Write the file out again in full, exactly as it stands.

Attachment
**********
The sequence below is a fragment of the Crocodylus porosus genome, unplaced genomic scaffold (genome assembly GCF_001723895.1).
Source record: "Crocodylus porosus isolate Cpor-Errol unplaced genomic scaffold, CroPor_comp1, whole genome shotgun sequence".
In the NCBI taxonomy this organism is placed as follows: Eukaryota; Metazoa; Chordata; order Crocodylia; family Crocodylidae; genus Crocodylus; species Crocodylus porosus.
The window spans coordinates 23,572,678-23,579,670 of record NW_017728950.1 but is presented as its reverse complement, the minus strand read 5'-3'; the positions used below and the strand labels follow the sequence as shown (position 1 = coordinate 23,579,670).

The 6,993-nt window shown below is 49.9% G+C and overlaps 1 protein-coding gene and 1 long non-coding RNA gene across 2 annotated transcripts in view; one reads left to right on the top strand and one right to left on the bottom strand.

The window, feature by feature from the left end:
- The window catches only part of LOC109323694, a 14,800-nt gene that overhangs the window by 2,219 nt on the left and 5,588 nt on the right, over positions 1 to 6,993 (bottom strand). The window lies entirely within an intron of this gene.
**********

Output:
The sequence below is a fragment of the Crocodylus porosus genome, unplaced genomic scaffold (genome assembly GCF_001723895.1).
Source record: "Crocodylus porosus isolate Cpor-Errol unplaced genomic scaffold, CroPor_comp1, whole genome shotgun sequence".
In the NCBI taxonomy this organism is placed as follows: Eukaryota; Metazoa; Chordata; order Crocodylia; family Crocodylidae; genus Crocodylus; species Crocodylus porosus.
The window spans coordinates 23,572,678-23,579,670 of record NW_017728950.1 but is presented as its reverse complement, the minus strand read 5'-3'; the positions used below and the strand labels follow the sequence as shown (position 1 = coordinate 23,579,670).

The 6,993-nt window shown below is 49.9% G+C and overlaps 1 protein-coding gene and 1 long non-coding RNA gene across 2 annotated transcripts in view; one reads left to right on the top strand and one right to left on the bottom strand.

The window, feature by feature from the left end:
- The window catches only part of LOC109323694, a 14,800-nt gene that overhangs the window by 2,219 nt on the left and 5,588 nt on the right, over positions 1 to 6,993 (bottom strand). The window lies entirely within an intron of this gene.